What Is HTML – The Head Element

The HTML – The Head Element <head> component is a compartment for the accompanying components: <title><style><meta><link><script>, and <base>.

The HTML <head> Element

The <head>component is a compartment for metadata (information about information) and is put between the<html> tag and the <body> tag.

HTML metadata is information about the HTML archive. Metadata isn’t shown.

Metadata commonly characterize the archive title, character set, styles, scripts, and other meta data.

The HTML <title> Element

The <title>component characterizes the title of the archive. The title should be text-just, and it is displayed in the program’s title bar or in the page’s tab.

The <title> element is required in HTML documents!

The component is needed in HTML archives! The substance of a page title is vital for website improvement (SEO)! The page title is utilized via web search tool calculations to choose the request when posting pages in list items.

The <title> component:

  • characterizes a title in the program toolbar
  • gives a title to the page when it is added to top picks
  • shows a title for the page in web index results

Thus, attempt to make the title as exact and significant as could really be expected!

A straightforward HTML report:


<!DOCTYPE html>
  <title>A Meaningful Page Title</title>

The content of the document……


The HTML <style> Element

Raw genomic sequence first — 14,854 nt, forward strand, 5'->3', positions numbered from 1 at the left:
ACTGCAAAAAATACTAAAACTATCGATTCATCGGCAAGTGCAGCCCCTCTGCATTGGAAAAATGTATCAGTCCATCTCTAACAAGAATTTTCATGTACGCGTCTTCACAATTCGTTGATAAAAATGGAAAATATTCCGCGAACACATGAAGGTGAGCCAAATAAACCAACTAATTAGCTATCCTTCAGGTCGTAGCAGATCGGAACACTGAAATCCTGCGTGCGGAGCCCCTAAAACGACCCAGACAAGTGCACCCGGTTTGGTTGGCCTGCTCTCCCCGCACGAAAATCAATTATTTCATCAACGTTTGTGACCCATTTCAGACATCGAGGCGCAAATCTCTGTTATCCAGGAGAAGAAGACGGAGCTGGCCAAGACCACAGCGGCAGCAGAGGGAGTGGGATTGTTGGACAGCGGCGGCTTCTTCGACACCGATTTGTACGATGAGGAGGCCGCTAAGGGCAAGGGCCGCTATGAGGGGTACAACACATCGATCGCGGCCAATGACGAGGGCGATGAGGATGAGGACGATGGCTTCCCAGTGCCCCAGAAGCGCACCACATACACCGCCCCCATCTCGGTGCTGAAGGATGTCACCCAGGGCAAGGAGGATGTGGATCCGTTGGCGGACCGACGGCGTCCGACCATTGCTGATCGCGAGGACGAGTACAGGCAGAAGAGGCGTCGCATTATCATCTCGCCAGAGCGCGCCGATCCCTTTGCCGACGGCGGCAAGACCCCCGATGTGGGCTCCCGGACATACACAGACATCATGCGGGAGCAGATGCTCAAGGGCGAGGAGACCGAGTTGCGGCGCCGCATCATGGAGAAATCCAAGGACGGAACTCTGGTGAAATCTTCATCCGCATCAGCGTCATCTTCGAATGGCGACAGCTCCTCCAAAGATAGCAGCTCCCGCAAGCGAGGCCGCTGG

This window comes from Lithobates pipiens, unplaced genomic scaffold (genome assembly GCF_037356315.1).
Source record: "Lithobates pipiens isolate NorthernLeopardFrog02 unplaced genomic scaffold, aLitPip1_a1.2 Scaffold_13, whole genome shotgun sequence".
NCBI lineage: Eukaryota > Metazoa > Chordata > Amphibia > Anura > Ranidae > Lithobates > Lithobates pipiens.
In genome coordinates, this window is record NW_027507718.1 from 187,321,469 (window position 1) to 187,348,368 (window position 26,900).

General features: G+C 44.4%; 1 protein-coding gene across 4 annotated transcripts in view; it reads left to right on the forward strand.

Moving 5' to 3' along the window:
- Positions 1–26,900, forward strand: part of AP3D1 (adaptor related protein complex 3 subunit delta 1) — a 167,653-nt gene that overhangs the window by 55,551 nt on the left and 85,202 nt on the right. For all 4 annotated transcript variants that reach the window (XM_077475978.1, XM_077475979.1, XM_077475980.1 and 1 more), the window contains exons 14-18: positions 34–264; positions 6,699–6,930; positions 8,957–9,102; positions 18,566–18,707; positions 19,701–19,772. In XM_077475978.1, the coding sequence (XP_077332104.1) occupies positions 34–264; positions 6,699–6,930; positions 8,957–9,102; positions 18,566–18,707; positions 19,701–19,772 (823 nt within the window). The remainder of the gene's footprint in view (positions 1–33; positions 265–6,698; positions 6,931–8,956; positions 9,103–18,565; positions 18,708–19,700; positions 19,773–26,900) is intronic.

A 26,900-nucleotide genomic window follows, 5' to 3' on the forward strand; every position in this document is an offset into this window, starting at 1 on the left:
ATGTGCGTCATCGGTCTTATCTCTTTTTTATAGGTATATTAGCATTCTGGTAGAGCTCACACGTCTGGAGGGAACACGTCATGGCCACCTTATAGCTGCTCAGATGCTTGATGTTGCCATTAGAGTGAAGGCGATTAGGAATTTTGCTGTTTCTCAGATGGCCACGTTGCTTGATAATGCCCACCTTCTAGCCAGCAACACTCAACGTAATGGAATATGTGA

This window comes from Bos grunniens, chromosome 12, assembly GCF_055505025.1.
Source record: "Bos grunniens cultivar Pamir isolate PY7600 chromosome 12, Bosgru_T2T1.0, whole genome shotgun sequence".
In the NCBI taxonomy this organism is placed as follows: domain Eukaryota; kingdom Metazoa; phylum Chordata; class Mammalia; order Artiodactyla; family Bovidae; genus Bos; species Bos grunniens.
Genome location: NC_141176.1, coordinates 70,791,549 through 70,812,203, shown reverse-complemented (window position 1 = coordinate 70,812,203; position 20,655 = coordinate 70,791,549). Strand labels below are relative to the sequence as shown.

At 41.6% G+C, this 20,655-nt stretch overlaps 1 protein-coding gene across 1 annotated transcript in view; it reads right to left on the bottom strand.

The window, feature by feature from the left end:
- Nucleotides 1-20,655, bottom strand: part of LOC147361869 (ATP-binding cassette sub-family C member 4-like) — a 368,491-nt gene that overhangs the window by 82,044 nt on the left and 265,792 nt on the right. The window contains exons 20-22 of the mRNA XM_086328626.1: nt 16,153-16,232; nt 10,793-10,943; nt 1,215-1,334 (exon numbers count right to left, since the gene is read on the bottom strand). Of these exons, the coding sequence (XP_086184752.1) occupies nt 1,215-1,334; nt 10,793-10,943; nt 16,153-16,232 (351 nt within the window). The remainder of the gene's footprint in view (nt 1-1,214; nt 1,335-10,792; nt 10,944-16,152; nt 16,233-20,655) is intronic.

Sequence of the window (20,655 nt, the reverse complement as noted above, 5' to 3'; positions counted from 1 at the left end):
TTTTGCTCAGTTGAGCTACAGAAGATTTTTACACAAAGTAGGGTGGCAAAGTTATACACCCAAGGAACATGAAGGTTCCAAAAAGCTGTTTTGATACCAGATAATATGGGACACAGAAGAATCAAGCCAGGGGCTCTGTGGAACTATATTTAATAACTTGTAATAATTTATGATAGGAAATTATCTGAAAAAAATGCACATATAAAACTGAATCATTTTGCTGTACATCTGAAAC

The <style> component is utilized to characterize style data for a solitary HTML page:


  body {background-color: powderblue;}
  h1 {color: red;}
  p {color: blue;}

The HTML <link> Element

The <link> element defines the relationship between the current document and an external resource.

The <link> tag is most often used to link to external style sheets:


<link rel=”stylesheet” href=”mystyle.css”>

Tip: To learn all about CSS, visit our CSS Tutorial.

The HTML <meta> Element

The <meta>component is ordinarily used to determine the person set, page depiction, watchwords, creator of the archive, and viewport settings.

The metadata won’t be shown on the page, however are utilized by programs (how to show content or reload page), via web indexes (watchwords), and other web administrations.


Define the character set used:

<meta charset=”UTF-8″>

Define keywords for search engines:

<meta name=”keywords” content=”HTML, CSS, JavaScript”>

Define a description of your web page:

<meta name=”description” content=”Free Web tutorials”>

Define the author of a page:

<meta name=”author” content=”John Doe”>

Refresh document every 30 seconds:

<meta http-equiv=”refresh” content=”30″>

Setting the viewport to make your website look good on all devices:

<meta name=”viewport” content=”width=device-width, initial-scale=1.0″>

Example of <meta> tags:


<meta charset=”UTF-8″>
<meta name=”description” content=”Free Web tutorials”>
<meta name=”keywords” content=”HTML, CSS, JavaScript“>
<meta name=”author” content=”John Doe”>

Setting The Viewport

The viewport is the client’s apparent space of a page. It differs with the gadget – it will be more modest on a cell phone than on a PC screen.

You ought to remember the accompanying <meta>component for all your pages: <meta name=”viewport” content=”width=device-width, initial-scale=1.0″>

This gives the program guidelines on the best way to control the page’s measurements and scaling.

The width=device-width part sets the width of the page to follow the screen-width of the gadget (which will shift contingent upon the gadget).

The underlying scale=1.0 part sets the underlying zoom level when the page is first stacked by the program.

Here is an illustration of a website page without the viewport meta tag, and a similar page with the viewport meta tag:

Tip: If you are browsing this page with a phone or a tablet, you can click on the two links below to see the difference.